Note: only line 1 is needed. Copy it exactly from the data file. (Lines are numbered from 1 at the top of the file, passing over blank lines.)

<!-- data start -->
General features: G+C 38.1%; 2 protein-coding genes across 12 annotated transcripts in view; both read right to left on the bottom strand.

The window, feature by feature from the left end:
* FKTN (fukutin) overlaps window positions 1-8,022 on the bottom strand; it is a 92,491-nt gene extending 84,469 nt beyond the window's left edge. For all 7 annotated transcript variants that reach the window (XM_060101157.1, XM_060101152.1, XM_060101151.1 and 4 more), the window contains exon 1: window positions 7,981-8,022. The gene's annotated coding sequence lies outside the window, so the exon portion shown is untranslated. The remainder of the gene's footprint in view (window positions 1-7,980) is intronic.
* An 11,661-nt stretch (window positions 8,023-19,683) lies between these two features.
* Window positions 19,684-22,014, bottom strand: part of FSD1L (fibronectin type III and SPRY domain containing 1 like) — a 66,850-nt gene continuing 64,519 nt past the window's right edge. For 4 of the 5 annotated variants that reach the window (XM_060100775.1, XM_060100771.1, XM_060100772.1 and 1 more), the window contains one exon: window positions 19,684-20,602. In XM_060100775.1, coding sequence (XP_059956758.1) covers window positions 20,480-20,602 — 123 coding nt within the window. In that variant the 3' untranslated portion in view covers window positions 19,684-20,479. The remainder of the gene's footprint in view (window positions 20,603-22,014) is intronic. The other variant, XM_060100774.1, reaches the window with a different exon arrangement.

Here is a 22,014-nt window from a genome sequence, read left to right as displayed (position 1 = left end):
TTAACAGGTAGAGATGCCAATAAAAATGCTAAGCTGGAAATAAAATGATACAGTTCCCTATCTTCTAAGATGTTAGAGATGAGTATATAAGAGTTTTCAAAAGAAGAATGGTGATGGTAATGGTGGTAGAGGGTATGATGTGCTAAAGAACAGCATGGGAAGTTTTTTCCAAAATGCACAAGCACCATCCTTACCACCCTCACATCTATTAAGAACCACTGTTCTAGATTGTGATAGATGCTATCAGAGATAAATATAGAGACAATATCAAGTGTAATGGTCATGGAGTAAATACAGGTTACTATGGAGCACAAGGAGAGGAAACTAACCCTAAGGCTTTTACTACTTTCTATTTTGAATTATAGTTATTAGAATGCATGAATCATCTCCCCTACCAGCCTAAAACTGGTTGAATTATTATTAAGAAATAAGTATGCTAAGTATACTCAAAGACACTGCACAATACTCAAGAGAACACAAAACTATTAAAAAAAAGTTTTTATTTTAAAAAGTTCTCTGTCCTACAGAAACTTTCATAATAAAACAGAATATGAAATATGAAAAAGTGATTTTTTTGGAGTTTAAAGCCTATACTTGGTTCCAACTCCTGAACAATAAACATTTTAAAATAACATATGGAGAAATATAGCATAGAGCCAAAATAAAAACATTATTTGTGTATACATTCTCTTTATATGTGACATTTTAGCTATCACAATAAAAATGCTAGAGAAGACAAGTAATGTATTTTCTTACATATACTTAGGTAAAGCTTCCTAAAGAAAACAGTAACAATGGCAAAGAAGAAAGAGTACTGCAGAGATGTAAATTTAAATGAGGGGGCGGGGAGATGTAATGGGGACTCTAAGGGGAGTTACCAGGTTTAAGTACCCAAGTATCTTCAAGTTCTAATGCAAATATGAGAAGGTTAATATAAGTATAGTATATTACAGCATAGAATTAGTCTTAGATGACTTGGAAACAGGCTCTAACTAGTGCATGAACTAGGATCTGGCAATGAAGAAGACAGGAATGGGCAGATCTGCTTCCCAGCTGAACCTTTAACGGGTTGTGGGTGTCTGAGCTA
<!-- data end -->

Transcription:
General features: G+C 38.1%; 2 protein-coding genes across 12 annotated transcripts in view; both read right to left on the bottom strand.